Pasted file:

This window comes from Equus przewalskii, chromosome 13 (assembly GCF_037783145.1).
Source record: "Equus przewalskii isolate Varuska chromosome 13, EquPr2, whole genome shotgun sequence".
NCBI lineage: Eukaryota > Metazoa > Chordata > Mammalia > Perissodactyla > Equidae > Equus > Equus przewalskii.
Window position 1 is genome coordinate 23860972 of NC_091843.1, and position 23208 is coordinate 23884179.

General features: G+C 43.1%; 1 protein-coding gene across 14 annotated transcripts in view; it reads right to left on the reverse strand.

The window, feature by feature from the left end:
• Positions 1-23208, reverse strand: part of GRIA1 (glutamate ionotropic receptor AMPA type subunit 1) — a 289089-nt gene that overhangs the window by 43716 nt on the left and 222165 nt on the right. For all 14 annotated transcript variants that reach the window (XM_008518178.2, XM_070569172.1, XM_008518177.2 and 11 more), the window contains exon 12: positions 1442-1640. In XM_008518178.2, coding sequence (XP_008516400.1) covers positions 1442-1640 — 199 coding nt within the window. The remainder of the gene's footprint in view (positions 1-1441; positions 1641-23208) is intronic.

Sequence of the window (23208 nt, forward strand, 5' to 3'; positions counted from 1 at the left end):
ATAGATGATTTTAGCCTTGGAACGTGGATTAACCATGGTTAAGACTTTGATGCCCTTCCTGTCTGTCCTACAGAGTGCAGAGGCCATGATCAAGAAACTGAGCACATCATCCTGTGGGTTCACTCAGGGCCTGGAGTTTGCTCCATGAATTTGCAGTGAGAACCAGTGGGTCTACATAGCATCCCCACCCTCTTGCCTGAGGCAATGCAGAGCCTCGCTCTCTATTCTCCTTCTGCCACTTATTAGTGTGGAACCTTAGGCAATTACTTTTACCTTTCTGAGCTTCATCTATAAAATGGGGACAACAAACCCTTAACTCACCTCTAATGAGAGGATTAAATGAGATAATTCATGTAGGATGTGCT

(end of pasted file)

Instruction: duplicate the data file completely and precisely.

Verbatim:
This window comes from Equus przewalskii, chromosome 13 (assembly GCF_037783145.1).
Source record: "Equus przewalskii isolate Varuska chromosome 13, EquPr2, whole genome shotgun sequence".
NCBI lineage: Eukaryota > Metazoa > Chordata > Mammalia > Perissodactyla > Equidae > Equus > Equus przewalskii.
Window position 1 is genome coordinate 23860972 of NC_091843.1, and position 23208 is coordinate 23884179.

General features: G+C 43.1%; 1 protein-coding gene across 14 annotated transcripts in view; it reads right to left on the reverse strand.

The window, feature by feature from the left end:
• Positions 1-23208, reverse strand: part of GRIA1 (glutamate ionotropic receptor AMPA type subunit 1) — a 289089-nt gene that overhangs the window by 43716 nt on the left and 222165 nt on the right. For all 14 annotated transcript variants that reach the window (XM_008518178.2, XM_070569172.1, XM_008518177.2 and 11 more), the window contains exon 12: positions 1442-1640. In XM_008518178.2, coding sequence (XP_008516400.1) covers positions 1442-1640 — 199 coding nt within the window. The remainder of the gene's footprint in view (positions 1-1441; positions 1641-23208) is intronic.

Sequence of the window (23208 nt, forward strand, 5' to 3'; positions counted from 1 at the left end):
ATAGATGATTTTAGCCTTGGAACGTGGATTAACCATGGTTAAGACTTTGATGCCCTTCCTGTCTGTCCTACAGAGTGCAGAGGCCATGATCAAGAAACTGAGCACATCATCCTGTGGGTTCACTCAGGGCCTGGAGTTTGCTCCATGAATTTGCAGTGAGAACCAGTGGGTCTACATAGCATCCCCACCCTCTTGCCTGAGGCAATGCAGAGCCTCGCTCTCTATTCTCCTTCTGCCACTTATTAGTGTGGAACCTTAGGCAATTACTTTTACCTTTCTGAGCTTCATCTATAAAATGGGGACAACAAACCCTTAACTCACCTCTAATGAGAGGATTAAATGAGATAATTCATGTAGGATGTGCT